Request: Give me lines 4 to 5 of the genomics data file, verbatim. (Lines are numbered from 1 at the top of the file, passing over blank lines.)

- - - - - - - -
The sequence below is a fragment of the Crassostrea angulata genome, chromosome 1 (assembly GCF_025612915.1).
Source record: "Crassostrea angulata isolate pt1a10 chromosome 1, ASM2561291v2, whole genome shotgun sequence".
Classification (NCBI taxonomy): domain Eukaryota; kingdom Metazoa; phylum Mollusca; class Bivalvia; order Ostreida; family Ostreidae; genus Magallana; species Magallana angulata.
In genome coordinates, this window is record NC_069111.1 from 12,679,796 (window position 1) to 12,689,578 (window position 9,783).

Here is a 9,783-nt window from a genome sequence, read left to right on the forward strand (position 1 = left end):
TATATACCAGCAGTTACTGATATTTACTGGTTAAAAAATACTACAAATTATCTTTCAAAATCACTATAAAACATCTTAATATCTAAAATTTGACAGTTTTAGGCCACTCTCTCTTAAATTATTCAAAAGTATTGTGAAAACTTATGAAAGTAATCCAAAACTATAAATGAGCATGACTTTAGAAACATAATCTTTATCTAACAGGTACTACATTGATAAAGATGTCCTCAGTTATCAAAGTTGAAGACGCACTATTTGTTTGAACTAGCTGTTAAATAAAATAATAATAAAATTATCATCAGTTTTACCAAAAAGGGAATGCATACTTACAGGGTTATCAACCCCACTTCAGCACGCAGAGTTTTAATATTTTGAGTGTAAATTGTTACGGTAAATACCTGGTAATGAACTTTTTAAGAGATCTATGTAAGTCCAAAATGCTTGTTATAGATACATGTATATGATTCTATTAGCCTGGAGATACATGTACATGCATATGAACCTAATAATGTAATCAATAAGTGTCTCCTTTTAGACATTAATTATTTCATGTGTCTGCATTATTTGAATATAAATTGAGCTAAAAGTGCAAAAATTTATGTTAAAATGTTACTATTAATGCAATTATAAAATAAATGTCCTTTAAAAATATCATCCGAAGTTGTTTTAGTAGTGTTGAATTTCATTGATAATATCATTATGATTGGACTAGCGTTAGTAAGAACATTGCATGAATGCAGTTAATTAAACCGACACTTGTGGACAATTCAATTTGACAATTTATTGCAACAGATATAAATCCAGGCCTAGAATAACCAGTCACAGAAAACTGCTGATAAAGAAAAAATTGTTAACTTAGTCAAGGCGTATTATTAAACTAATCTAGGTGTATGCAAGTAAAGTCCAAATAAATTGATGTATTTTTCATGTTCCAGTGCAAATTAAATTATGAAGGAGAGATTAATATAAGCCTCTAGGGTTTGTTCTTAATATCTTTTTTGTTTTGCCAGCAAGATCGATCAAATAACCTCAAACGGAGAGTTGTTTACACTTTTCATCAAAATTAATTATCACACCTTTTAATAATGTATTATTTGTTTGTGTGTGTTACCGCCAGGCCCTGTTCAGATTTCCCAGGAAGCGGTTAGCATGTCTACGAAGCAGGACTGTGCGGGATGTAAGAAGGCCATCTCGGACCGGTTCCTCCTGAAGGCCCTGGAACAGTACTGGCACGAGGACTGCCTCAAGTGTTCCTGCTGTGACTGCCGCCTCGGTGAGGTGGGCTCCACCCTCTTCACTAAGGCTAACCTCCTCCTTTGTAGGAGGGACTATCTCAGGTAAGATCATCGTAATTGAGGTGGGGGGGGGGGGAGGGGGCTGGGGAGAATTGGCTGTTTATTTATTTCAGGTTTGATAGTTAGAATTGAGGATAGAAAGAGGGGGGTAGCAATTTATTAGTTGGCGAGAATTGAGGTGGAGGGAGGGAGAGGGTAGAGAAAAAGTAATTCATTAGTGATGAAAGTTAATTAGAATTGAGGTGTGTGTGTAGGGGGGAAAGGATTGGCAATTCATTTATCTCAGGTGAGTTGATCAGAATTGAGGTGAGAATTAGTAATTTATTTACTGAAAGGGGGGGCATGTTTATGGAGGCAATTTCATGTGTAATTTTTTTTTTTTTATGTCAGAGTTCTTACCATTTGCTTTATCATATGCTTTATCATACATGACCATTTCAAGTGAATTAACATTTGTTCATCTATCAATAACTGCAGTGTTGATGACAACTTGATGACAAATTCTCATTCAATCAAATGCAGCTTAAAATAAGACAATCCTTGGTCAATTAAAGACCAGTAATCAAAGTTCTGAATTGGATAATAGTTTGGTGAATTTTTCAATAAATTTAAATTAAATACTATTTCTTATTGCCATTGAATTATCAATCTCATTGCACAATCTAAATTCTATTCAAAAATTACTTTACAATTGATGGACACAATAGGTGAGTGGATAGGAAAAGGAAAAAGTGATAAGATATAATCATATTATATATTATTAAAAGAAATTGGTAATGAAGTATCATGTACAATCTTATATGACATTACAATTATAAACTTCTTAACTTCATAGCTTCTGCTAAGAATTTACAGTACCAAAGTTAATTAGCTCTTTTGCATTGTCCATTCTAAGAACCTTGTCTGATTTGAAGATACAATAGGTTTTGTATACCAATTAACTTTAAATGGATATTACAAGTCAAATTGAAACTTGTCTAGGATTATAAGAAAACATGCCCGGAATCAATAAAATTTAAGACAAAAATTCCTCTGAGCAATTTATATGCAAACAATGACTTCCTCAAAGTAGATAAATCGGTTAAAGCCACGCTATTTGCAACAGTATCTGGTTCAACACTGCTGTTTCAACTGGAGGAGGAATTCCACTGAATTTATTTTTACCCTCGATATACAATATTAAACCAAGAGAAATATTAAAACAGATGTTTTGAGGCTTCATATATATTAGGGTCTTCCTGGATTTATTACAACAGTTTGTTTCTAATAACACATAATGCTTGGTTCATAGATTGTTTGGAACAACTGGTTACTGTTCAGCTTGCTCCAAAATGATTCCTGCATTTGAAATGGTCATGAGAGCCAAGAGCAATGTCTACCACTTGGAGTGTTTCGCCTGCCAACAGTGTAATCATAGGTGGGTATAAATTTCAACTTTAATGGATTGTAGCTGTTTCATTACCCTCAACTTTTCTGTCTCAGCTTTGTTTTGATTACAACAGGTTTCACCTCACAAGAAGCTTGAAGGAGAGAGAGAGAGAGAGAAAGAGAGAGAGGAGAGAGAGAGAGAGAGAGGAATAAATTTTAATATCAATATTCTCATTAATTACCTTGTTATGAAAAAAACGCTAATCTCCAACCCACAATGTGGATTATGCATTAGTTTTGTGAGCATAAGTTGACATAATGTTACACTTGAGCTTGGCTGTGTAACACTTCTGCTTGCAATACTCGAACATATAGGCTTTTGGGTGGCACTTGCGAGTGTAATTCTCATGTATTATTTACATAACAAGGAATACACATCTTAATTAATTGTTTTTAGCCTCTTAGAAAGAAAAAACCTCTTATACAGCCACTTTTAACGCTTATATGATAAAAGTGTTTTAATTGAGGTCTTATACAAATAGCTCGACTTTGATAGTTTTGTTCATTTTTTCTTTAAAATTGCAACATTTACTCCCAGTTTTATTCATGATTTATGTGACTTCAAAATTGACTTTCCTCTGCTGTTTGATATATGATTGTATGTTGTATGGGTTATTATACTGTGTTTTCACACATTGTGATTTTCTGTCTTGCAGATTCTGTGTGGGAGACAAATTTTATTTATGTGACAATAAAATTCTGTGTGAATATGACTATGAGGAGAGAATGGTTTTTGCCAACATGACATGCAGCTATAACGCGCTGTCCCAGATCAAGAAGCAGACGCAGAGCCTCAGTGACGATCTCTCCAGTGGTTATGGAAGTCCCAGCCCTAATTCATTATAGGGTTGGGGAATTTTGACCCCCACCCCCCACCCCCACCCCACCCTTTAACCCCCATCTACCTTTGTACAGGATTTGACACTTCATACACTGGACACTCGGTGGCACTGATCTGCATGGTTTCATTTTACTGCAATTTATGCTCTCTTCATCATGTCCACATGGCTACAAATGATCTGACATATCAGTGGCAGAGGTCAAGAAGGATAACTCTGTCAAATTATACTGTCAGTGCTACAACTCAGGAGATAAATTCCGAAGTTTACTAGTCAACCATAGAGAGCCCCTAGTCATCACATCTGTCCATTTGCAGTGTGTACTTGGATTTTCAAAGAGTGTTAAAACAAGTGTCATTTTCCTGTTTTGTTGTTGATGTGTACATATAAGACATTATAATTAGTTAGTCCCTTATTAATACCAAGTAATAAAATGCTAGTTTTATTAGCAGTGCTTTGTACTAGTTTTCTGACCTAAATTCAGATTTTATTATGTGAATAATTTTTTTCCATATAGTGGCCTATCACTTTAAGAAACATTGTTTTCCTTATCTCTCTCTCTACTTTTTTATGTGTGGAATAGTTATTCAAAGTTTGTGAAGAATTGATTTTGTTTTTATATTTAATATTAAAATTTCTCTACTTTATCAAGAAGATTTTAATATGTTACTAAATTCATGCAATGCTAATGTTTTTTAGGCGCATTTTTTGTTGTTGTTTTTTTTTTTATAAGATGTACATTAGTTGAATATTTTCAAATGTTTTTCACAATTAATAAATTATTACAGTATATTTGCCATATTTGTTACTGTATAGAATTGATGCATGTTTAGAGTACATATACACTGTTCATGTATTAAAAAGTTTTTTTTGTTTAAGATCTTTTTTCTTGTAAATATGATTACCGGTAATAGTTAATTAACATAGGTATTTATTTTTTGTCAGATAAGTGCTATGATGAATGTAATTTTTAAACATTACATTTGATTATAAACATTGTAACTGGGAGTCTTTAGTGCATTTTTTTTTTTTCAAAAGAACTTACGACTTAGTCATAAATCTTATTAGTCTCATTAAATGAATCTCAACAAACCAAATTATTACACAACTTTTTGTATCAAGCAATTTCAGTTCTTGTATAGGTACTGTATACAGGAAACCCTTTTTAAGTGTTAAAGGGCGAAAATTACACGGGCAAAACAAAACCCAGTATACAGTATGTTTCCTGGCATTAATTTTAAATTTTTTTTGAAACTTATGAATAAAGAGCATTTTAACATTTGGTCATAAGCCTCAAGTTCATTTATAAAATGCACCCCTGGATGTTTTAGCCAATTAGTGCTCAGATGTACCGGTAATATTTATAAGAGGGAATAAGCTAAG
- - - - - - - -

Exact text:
In genome coordinates, this window is record NC_069111.1 from 12,679,796 (window position 1) to 12,689,578 (window position 9,783).

Here is a 9,783-nt window from a genome sequence, read left to right on the forward strand (position 1 = left end):